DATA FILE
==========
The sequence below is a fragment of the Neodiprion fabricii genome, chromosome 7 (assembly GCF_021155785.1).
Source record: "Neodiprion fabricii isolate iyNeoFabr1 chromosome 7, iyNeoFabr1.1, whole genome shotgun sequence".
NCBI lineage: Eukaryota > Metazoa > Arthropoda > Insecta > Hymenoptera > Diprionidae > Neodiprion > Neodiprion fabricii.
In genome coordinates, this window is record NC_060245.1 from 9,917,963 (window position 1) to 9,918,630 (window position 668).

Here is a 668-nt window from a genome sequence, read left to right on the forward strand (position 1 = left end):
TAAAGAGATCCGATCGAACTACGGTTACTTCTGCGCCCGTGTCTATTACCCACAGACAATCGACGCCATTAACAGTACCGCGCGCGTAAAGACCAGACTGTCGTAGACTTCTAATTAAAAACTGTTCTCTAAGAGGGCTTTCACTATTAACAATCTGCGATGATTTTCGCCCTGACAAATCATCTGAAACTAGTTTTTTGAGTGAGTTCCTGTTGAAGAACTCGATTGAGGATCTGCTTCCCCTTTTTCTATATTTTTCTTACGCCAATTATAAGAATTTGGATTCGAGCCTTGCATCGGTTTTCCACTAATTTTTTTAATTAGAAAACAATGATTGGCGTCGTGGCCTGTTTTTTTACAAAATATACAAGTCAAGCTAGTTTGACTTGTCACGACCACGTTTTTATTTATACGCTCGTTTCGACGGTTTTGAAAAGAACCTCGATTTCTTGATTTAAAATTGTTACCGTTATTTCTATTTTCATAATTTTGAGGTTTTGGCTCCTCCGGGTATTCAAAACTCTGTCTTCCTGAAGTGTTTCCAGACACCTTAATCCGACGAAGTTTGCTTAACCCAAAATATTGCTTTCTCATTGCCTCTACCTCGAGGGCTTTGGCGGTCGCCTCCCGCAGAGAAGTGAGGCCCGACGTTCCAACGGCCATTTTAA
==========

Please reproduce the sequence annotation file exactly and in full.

The sequence below is a fragment of the Neodiprion fabricii genome, chromosome 7 (assembly GCF_021155785.1).
Source record: "Neodiprion fabricii isolate iyNeoFabr1 chromosome 7, iyNeoFabr1.1, whole genome shotgun sequence".
NCBI lineage: Eukaryota > Metazoa > Arthropoda > Insecta > Hymenoptera > Diprionidae > Neodiprion > Neodiprion fabricii.
In genome coordinates, this window is record NC_060245.1 from 9,917,963 (window position 1) to 9,918,630 (window position 668).

Here is a 668-nt window from a genome sequence, read left to right on the forward strand (position 1 = left end):
TAAAGAGATCCGATCGAACTACGGTTACTTCTGCGCCCGTGTCTATTACCCACAGACAATCGACGCCATTAACAGTACCGCGCGCGTAAAGACCAGACTGTCGTAGACTTCTAATTAAAAACTGTTCTCTAAGAGGGCTTTCACTATTAACAATCTGCGATGATTTTCGCCCTGACAAATCATCTGAAACTAGTTTTTTGAGTGAGTTCCTGTTGAAGAACTCGATTGAGGATCTGCTTCCCCTTTTTCTATATTTTTCTTACGCCAATTATAAGAATTTGGATTCGAGCCTTGCATCGGTTTTCCACTAATTTTTTTAATTAGAAAACAATGATTGGCGTCGTGGCCTGTTTTTTTACAAAATATACAAGTCAAGCTAGTTTGACTTGTCACGACCACGTTTTTATTTATACGCTCGTTTCGACGGTTTTGAAAAGAACCTCGATTTCTTGATTTAAAATTGTTACCGTTATTTCTATTTTCATAATTTTGAGGTTTTGGCTCCTCCGGGTATTCAAAACTCTGTCTTCCTGAAGTGTTTCCAGACACCTTAATCCGACGAAGTTTGCTTAACCCAAAATATTGCTTTCTCATTGCCTCTACCTCGAGGGCTTTGGCGGTCGCCTCCCGCAGAGAAGTGAGGCCCGACGTTCCAACGGCCATTTTAA